According to the invention, the linear sensor is substantially contiguous, which is to say that the sensor elements are in a relative proximity to each other so that a first reading of a portion of fingerprint features can be taken, followed by a second reading after a short period of time from another position. The two samples can be compared to determine the relative distance traveled by the fingerprint surface in relation to the sensor surface. The linear sensor is configured to merely take a relatively small sample of the fingerprint at one point in time, then another at a subsequent time. These two samples are used to determine movement of the fingerprint. Two or more samples maybe compared in order to compute direction and velocity of a fingerprint surface relative to the linear sensing elements. These samples may be linear, as described below and illustrated in the drawings, so that a linear array of fingerprint features can be recorded and easily compared to provide a basis for motion, distance traveled over time. If more than one sensor is employed, it is possible to determine direction of motion using vector addition with the different linear samples taken. Thus, some of the functions provided by the invention are a result of taking a linear sample to give a basis for vector analysis. However, those skilled in the art will understand that, given the description below and the related drawings, other embodiments are possible using other configurations of motion sensors, which would not depart from the spirit and scope of the invention, which is defined by the appended claims and their equivalents, as well as any claims and amendments presented in the future and their equivalents.
One useful feature of the invention is that ambiguity in results is substantially prevented. If properly configured, a system configured according to the invention can consistently produce a result, where at least two samples can be taken such that the features of one sample overlap with another sample. Then, comparisons can be made to determine the amount of shift, indicating the amount of movement of the fingerprint across the linear sensor. In prior art systems and methods, it is often the case that no result occurs, and a singularity results. Thus, a user would need to repeat sensing the fingerprint. In some systems, substantial predictor algorithms have been created in an attempt to compensate or resolve the singularity when it occurs. Such applications are very large and demand a good deal of computation and processing resources, which would greatly bog down a portable device. According to the invention, sensing motion of a fingerprint is substantially certain, where samples taken from the fingerprint surface are consistently reliable. This is particularly important in navigation applications, where relative movement of the finger translates to movement of an object such as a cursor on a graphical user interface (GUI), discussed further below.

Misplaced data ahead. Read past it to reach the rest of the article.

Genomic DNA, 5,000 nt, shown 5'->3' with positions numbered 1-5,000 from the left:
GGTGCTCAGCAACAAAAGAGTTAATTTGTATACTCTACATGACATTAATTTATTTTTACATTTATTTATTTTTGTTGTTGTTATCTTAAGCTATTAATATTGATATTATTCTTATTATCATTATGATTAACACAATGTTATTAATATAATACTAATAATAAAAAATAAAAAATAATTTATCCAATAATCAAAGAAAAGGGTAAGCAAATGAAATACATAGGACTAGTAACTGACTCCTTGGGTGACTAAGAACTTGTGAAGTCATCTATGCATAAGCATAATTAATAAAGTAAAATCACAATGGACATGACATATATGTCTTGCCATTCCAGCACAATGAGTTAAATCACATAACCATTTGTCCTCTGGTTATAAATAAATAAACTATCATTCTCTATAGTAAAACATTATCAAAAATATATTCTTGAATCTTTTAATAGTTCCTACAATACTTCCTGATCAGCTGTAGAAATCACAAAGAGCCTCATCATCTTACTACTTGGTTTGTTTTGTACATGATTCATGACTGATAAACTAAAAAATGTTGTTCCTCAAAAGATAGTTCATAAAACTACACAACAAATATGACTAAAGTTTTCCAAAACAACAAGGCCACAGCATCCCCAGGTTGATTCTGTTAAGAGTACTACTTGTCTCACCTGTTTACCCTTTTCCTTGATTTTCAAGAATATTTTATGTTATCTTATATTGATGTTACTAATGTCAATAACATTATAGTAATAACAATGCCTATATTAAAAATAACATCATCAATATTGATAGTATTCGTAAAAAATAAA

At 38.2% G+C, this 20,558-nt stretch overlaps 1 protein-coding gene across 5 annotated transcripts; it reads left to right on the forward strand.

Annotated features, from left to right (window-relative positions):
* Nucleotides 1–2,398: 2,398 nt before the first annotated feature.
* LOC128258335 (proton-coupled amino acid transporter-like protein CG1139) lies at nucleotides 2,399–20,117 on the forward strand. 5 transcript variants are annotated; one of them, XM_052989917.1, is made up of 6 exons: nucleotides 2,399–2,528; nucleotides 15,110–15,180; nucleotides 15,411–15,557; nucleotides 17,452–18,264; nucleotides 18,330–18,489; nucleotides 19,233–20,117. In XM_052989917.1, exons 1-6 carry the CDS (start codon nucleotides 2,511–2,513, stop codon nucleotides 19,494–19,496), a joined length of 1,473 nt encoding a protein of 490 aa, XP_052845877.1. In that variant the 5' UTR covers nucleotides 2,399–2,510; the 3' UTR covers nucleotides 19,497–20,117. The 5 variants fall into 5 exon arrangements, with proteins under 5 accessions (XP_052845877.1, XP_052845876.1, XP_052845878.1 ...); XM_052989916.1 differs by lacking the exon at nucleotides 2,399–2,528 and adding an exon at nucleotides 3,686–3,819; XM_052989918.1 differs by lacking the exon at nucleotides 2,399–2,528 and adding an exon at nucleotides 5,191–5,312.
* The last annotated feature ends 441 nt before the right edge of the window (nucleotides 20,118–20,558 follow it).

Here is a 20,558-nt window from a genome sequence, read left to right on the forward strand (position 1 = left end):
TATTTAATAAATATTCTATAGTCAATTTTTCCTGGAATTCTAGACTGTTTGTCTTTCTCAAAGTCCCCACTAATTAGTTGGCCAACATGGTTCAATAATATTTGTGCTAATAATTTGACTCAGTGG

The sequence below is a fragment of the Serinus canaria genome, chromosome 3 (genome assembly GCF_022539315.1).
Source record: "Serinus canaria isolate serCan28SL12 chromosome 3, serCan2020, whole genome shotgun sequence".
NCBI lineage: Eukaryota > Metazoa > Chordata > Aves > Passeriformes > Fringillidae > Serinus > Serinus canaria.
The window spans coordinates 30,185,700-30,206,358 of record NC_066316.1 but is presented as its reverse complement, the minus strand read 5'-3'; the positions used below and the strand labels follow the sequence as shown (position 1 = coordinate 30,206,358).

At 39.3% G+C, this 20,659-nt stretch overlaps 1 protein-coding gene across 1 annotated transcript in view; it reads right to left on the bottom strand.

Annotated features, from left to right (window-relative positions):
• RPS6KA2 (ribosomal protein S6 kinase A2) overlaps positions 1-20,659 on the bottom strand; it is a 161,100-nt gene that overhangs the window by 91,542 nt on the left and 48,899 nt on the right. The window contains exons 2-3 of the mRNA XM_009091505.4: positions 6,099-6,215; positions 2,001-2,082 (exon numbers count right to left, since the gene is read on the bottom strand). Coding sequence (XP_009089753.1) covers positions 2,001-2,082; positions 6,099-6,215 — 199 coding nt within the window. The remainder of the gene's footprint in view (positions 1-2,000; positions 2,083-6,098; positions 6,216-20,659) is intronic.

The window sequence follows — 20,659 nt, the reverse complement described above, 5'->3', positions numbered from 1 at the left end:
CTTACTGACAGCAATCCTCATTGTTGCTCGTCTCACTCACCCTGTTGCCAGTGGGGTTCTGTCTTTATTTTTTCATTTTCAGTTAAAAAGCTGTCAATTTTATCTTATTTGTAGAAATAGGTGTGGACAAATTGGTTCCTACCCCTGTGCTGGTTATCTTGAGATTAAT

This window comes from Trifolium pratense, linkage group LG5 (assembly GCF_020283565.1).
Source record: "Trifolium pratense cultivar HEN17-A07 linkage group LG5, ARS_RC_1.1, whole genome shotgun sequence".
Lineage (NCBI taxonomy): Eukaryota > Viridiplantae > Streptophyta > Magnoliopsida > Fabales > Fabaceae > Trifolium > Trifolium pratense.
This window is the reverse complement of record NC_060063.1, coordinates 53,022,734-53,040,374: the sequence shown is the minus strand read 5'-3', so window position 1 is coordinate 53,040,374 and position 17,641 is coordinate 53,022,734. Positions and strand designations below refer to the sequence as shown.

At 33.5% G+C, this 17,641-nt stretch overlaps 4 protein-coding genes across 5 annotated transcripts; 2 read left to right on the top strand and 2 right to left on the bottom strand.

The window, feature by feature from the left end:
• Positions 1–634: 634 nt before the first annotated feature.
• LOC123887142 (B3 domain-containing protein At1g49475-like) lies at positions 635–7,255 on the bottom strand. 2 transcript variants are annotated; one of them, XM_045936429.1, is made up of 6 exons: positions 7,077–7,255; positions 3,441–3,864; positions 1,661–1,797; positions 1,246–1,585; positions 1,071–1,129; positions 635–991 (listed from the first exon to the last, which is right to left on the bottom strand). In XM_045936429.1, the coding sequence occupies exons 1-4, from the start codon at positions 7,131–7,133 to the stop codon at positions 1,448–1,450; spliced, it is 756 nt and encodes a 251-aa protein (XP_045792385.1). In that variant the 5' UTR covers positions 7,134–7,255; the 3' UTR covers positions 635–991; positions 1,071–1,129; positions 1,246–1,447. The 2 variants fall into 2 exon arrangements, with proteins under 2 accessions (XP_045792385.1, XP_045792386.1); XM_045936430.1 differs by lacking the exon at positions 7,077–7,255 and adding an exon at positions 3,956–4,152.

In one embodiment, the linear sensor array may be used alone to determine linear movement of a fingerprint. In another embodiment, the single sensor array may be used in conjunction with one or more other linear sensor arrays to determine movement in two dimensions. In either embodiment, the linear sensor arrays are utilized solely for determining motion. If the motion of the analyzed fingerprint occurs generally along a predetermined axis of motion, the single linear sensor array can be utilized to sense the velocity of the fingerprint being analyzed. To capture and record the motion of a fingerprint that is not directed along a predetermined axis of motion, two or more linear arrays (a plurality of arrays) can be used together to sense and record such motion, and a processor can determine the direction and speed of the fingerprint using vector arithmetic.
In yet another embodiment, one or more such linear arrays may be used in conjunction with a fingerprint sensor matrix to more accurately capture and reconstruct a fingerprint image. The sensor matrix can be configured to sense and capture an image of a portion of a fingerprint being analyzed, and the one or more linear arrays can provide motion information for use in reconstructing a fingerprint image. A device so configured would be able to more accurately sense, capture, record and reconstruct a fingerprint image using less processing resources than conventional devices and methods.